Many of the new tweaks and technologies incorporated into the “+” series of Triton Two Towers can also be found on the flagship Triton One. These include a new fully balanced crossover design with polypropylene film capacitors, a redesigned midrange/bass driver (all-new cone, surround, spider, and voice coil), and a reprogrammed subwoofer DSP. In fact, when arranging this review, Sandy Gross assured me that the Two+ would deliver sound similar to that of the Triton One, with the added benefit of being sized to better fit my 13x18 home theater listening space. That kind of a guarantee certainly piqued my curiosity and left me dreaming of a GoldenEar – Pink Floyd sonic reunion.



Unboxing and First Impressions
Perhaps the old adage “never judge a book by its cover” is inapplicable to products in the audio/video world, as it always seems that quality AV gear is consistently boxed and shipped in high-quality packaging. Not to wax poetic about the importance of a box and its protective innards, but they set a tone and mark the beginning of a journey. They can instantly calm any notion of buyer’s remorse and certainly prime the pump of anticipation. In the case of GoldenEar, packaging and box quality hit the spot.



GoldenEar delivers on the packaging front.


The Triton Two+ Towers were delivered to my home in two large, rather robust, boxes, tastefully tattooed with GoldenEar imagery and product descriptors. Each box weighed a smidgen over 70-pounds, making them manageable enough for one person to handle. I was able to move them through my home, solo, with several heave-ho moments of lifting, but primarily relied on sliding them along my home’s floors and steps.

Unboxing the speakers was a cinch. The boxes’ large overlapping side flaps easily flipped open, revealing durable form-fitting Styrofoam shells. I removed the shells by carefully rolling the boxes on their sides. Internally, each speaker was bagged with two levels of cloth and plastic coverings; each box also contained a glossy owner’s manual, power cord, screws, washers, carpet spikes, and a pedestal base. Some assembly was required, as GoldenEar ships the speakers with the bases detached. Attaching a base required laying the speaker on its side (I laid them across a couch and ottoman) and using a Philips screwdriver to drive four screws. Simple, quick, and no sweat. Once assembled, the speaker’s overall weight was a very manageable 60 lbs.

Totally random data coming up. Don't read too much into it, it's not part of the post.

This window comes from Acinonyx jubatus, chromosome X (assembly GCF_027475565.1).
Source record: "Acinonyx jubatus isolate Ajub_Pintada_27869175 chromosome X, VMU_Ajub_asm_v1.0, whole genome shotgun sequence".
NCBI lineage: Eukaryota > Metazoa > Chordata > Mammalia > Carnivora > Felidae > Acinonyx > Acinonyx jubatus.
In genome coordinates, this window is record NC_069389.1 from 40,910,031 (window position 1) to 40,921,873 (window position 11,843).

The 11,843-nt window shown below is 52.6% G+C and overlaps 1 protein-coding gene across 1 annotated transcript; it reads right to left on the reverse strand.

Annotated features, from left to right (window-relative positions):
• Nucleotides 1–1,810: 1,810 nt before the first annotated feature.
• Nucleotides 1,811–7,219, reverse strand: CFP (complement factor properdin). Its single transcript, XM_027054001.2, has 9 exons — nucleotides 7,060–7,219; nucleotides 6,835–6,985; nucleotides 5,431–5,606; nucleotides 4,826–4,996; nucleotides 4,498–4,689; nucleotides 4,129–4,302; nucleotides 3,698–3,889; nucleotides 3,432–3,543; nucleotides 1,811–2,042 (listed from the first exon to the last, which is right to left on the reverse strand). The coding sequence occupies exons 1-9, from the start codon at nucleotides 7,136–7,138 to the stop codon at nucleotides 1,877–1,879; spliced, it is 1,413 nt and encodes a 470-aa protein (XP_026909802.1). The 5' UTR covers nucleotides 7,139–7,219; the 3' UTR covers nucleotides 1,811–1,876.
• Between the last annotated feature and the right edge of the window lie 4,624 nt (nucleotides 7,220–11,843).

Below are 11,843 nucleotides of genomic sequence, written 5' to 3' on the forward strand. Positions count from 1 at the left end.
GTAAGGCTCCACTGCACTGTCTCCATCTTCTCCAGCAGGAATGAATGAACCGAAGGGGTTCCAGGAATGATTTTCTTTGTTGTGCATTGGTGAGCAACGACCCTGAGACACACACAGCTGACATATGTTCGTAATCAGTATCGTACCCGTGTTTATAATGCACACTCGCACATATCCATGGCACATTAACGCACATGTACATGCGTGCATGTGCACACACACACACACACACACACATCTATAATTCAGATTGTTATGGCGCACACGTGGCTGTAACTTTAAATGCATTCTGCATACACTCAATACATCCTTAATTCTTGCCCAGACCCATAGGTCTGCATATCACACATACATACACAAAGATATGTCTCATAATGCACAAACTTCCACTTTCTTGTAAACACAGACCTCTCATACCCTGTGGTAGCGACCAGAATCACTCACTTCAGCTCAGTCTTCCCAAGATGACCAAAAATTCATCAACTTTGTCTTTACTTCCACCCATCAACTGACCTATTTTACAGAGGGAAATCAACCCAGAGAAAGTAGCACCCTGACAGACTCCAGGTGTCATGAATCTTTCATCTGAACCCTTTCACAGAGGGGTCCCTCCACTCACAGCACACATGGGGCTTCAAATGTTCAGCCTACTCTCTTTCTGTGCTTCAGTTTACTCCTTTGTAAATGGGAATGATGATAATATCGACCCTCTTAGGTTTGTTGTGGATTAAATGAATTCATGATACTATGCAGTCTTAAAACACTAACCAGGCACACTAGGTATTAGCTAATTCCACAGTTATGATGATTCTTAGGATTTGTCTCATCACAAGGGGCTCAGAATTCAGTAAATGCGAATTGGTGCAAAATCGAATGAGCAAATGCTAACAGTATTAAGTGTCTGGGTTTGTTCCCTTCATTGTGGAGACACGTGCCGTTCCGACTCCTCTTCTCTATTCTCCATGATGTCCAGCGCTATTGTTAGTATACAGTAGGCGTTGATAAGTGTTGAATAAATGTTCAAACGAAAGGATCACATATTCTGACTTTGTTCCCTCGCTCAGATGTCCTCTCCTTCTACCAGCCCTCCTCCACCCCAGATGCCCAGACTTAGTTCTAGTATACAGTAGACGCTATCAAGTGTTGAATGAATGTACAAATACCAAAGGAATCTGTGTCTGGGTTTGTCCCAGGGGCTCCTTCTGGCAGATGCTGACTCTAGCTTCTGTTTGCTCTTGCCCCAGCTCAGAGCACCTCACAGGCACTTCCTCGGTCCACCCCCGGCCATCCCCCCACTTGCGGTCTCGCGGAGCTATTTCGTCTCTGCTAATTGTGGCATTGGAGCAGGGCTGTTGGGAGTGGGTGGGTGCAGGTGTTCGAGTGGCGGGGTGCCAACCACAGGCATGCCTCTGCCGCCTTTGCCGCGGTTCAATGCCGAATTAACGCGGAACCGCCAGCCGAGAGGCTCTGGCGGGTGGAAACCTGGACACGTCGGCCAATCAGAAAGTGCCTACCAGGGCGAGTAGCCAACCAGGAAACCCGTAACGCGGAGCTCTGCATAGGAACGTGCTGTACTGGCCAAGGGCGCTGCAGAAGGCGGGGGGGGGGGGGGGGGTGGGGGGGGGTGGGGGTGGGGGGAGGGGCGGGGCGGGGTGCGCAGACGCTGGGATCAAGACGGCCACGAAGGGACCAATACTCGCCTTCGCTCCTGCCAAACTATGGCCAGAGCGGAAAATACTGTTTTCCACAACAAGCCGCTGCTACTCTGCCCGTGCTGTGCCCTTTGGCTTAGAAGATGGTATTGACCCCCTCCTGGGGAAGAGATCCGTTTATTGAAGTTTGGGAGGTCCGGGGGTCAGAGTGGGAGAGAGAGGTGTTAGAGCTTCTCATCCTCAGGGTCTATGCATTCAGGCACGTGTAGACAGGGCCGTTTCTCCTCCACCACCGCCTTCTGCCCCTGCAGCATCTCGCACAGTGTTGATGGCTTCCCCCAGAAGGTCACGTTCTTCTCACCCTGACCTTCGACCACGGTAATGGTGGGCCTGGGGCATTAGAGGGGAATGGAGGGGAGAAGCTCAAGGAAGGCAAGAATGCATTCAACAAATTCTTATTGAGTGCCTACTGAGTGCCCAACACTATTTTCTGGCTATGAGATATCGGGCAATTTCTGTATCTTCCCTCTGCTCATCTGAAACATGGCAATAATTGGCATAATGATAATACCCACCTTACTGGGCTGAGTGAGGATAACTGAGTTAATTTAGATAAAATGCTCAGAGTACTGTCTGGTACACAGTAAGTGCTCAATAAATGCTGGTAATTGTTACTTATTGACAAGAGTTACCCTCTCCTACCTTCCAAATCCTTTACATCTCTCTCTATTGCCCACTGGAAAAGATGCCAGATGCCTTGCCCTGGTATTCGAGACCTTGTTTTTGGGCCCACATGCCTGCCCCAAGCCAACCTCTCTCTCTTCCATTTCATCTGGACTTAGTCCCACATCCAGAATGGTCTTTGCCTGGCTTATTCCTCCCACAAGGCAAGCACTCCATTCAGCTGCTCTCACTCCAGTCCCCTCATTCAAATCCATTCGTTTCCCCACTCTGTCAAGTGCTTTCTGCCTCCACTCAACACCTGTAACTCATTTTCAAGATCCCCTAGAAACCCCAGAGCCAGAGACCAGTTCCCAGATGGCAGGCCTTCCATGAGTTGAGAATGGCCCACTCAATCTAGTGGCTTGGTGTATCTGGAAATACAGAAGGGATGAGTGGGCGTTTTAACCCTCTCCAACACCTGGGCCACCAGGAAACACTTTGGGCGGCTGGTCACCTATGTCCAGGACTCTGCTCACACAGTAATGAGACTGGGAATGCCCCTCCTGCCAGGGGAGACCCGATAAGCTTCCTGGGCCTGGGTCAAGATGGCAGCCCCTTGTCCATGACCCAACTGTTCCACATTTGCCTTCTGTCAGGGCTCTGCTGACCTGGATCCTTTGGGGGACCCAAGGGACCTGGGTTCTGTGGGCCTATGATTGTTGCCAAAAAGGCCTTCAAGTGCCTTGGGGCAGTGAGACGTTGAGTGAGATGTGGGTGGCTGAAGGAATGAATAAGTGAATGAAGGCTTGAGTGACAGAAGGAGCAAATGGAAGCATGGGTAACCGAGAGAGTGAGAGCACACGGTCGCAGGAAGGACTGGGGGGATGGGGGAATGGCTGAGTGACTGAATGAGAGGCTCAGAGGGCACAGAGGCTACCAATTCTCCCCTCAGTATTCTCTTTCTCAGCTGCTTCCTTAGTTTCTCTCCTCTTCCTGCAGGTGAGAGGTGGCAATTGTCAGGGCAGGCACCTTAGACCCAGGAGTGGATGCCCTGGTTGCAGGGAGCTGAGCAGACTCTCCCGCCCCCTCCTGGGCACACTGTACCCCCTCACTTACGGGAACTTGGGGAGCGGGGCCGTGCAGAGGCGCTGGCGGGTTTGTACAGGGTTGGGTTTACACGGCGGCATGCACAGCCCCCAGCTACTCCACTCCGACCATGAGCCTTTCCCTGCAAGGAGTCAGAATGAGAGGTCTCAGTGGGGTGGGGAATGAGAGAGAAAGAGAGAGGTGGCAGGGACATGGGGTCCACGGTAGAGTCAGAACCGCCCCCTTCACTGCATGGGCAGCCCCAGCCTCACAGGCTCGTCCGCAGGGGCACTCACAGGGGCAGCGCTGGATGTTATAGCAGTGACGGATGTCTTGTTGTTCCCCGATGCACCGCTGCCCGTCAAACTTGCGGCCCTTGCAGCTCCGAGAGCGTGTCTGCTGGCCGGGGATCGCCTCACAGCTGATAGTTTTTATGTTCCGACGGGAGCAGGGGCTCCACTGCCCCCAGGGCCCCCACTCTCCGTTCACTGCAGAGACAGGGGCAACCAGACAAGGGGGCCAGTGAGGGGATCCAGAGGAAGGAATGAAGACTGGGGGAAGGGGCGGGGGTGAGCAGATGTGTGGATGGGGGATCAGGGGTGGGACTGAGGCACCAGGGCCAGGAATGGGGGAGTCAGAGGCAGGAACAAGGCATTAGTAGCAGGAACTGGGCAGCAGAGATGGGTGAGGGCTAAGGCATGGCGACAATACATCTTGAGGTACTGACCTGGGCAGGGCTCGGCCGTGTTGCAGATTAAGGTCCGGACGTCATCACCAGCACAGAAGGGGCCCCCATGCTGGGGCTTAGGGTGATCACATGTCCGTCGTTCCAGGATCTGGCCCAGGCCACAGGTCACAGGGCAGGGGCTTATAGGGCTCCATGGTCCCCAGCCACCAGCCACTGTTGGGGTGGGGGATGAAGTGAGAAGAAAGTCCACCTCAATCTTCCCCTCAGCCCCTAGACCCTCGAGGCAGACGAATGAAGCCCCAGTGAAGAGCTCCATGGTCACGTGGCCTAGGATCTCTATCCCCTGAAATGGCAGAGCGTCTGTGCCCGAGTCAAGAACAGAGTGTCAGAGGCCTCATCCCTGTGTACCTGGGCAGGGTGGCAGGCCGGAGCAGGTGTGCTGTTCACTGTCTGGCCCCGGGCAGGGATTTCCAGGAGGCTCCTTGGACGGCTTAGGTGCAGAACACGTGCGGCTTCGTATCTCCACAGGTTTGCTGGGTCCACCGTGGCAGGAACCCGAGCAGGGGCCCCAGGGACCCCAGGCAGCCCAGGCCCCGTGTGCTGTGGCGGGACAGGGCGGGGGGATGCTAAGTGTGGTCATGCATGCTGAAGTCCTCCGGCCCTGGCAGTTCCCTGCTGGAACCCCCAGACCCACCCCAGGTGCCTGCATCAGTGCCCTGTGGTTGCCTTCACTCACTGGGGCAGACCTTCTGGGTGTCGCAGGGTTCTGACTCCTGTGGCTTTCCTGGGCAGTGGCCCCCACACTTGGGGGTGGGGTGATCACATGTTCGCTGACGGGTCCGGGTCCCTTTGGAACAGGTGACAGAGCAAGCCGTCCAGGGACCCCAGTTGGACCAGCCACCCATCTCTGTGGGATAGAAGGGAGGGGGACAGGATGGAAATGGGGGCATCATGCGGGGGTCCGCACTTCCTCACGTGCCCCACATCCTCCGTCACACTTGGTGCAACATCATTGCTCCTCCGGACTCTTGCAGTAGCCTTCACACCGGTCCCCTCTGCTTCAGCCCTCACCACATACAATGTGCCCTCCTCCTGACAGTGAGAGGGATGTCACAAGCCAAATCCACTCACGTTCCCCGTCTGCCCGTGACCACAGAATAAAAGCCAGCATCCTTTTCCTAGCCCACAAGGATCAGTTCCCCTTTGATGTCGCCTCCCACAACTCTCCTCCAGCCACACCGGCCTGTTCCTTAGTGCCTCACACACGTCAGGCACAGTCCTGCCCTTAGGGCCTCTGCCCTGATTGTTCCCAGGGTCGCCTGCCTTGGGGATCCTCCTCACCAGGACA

A look at the Triton Two+ with its speaker covering removed.


Physically speaking, the Tritons have an eye-catching aerodynamic design that looks somewhat like an elongated submarine Conning Tower. The entire outside of the speaker is wrapped in a tightly fitted speaker cloth sock, save for a top rear portion of the speaker that features a piano-gloss black cap and a lower backside plate (which houses two 5-way binding posts, a single LFE input, a subwoofer level dial control, and an AC power plug). Dropping the outer covering reveals a rigid rounded mesh edge that protects the speaker’s front firing drivers (the side-firing radiators do not have any type of protective covering). The speaker’s pedestal base has the appearance of an oblong guitar pick and also features a piano-gloss finish. Overall fit and finish is top-notch and the touch and feel of materials is exceptional.



A peek at the backside offerings of the Triton Two+.


As they sit, the Triton Two+ Towers have a mysterious look. There’s something about the speaker’s narrow front edge and slanted top that strikes a visual curiosity. That notion is propagated by the speaker’s unlimited black appearance. It’s worth mentioning that the black exterior is a dead-perfect match for light controlled projector-based theater rooms (which, perhaps, is the reason I find them so appealing). The speaker’s external material is a mop that soaks up light and allows it to disappear into the shadows – exactly what you want if your room is a blackout zone.

In terms of size, the Triton Two+ Towers are anything but small. The speaker’s sloped top edge measures 48-in high and the base is 12-3/8-in wide and 19-3/4-in deep. The cabinet, itself, is made from a type of fiberboard, featuring internal bracing and a chambered enclosure for the midrange/bass drivers.



Installation and Set Up
Once assembled, I moved the Tritons into general positioning within my dedicated (and fully treated) theater room, plugged them in, and began a break-in period that lasted roughly 40 hours. Once that period was finished, it was time to dial them in and let the music reign.

Sandy Gross recommended that I spread the speakers fairly wide apart (equilateral triangle or wider) with a toe-in aimed directly at the middle listening position. Final resting positions placed them about 120-inches apart (1-1/2 to 2-feet from room boundaries), with a toe-in angle pointing at the MLP. Toe-in positioning seemed to have a fairly significant effect on the breadth and clarity of the soundstage. A tighter toe-in led to a collapse of the sound stage, while a wider angle stretched and smeared imaging.